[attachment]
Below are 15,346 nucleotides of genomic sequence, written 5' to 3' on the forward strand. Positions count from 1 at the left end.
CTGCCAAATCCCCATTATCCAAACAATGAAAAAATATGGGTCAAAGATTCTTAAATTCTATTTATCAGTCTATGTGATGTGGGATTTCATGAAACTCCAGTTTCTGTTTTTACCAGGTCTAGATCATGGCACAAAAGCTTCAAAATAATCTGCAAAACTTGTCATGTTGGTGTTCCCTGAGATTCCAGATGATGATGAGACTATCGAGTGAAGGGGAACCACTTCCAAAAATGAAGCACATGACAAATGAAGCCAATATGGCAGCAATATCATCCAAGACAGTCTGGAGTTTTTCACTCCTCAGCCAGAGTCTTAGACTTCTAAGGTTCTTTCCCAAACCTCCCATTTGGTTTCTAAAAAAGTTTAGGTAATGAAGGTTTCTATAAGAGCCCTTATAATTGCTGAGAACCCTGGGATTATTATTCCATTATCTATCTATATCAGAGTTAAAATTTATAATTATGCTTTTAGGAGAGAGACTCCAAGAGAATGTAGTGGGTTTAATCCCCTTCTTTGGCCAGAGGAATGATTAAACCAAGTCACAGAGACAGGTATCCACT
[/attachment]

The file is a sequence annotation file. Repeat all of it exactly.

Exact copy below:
Below are 15,346 nucleotides of genomic sequence, written 5' to 3' on the forward strand. Positions count from 1 at the left end.
CTGCCAAATCCCCATTATCCAAACAATGAAAAAATATGGGTCAAAGATTCTTAAATTCTATTTATCAGTCTATGTGATGTGGGATTTCATGAAACTCCAGTTTCTGTTTTTACCAGGTCTAGATCATGGCACAAAAGCTTCAAAATAATCTGCAAAACTTGTCATGTTGGTGTTCCCTGAGATTCCAGATGATGATGAGACTATCGAGTGAAGGGGAACCACTTCCAAAAATGAAGCACATGACAAATGAAGCCAATATGGCAGCAATATCATCCAAGACAGTCTGGAGTTTTTCACTCCTCAGCCAGAGTCTTAGACTTCTAAGGTTCTTTCCCAAACCTCCCATTTGGTTTCTAAAAAAGTTTAGGTAATGAAGGTTTCTATAAGAGCCCTTATAATTGCTGAGAACCCTGGGATTATTATTCCATTATCTATCTATATCAGAGTTAAAATTTATAATTATGCTTTTAGGAGAGAGACTCCAAGAGAATGTAGTGGGTTTAATCCCCTTCTTTGGCCAGAGGAATGATTAAACCAAGTCACAGAGACAGGTATCCACT